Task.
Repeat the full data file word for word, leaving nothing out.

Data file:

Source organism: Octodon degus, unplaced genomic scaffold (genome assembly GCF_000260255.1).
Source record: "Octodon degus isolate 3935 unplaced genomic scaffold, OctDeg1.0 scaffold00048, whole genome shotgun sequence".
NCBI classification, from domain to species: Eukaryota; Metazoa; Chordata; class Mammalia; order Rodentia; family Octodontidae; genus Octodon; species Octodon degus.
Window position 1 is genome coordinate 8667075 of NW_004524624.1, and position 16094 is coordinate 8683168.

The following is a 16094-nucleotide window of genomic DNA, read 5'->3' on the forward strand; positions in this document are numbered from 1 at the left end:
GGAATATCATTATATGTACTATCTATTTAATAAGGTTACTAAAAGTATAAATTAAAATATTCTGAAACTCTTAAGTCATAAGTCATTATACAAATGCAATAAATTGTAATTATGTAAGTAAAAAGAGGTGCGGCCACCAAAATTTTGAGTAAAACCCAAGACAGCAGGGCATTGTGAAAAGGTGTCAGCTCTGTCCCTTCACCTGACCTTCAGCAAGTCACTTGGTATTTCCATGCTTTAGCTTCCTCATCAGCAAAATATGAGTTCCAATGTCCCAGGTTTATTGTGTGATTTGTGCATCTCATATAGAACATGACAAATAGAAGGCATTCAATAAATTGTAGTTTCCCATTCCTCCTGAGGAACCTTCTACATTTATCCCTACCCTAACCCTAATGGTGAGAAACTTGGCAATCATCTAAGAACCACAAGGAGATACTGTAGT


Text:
Source organism: Octodon degus, unplaced genomic scaffold (genome assembly GCF_000260255.1).
Source record: "Octodon degus isolate 3935 unplaced genomic scaffold, OctDeg1.0 scaffold00048, whole genome shotgun sequence".
NCBI classification, from domain to species: Eukaryota; Metazoa; Chordata; class Mammalia; order Rodentia; family Octodontidae; genus Octodon; species Octodon degus.
Window position 1 is genome coordinate 8667075 of NW_004524624.1, and position 16094 is coordinate 8683168.

The following is a 16094-nucleotide window of genomic DNA, read 5'->3' on the forward strand; positions in this document are numbered from 1 at the left end:
GGAATATCATTATATGTACTATCTATTTAATAAGGTTACTAAAAGTATAAATTAAAATATTCTGAAACTCTTAAGTCATAAGTCATTATACAAATGCAATAAATTGTAATTATGTAAGTAAAAAGAGGTGCGGCCACCAAAATTTTGAGTAAAACCCAAGACAGCAGGGCATTGTGAAAAGGTGTCAGCTCTGTCCCTTCACCTGACCTTCAGCAAGTCACTTGGTATTTCCATGCTTTAGCTTCCTCATCAGCAAAATATGAGTTCCAATGTCCCAGGTTTATTGTGTGATTTGTGCATCTCATATAGAACATGACAAATAGAAGGCATTCAATAAATTGTAGTTTCCCATTCCTCCTGAGGAACCTTCTACATTTATCCCTACCCTAACCCTAATGGTGAGAAACTTGGCAATCATCTAAGAACCACAAGGAGATACTGTAGT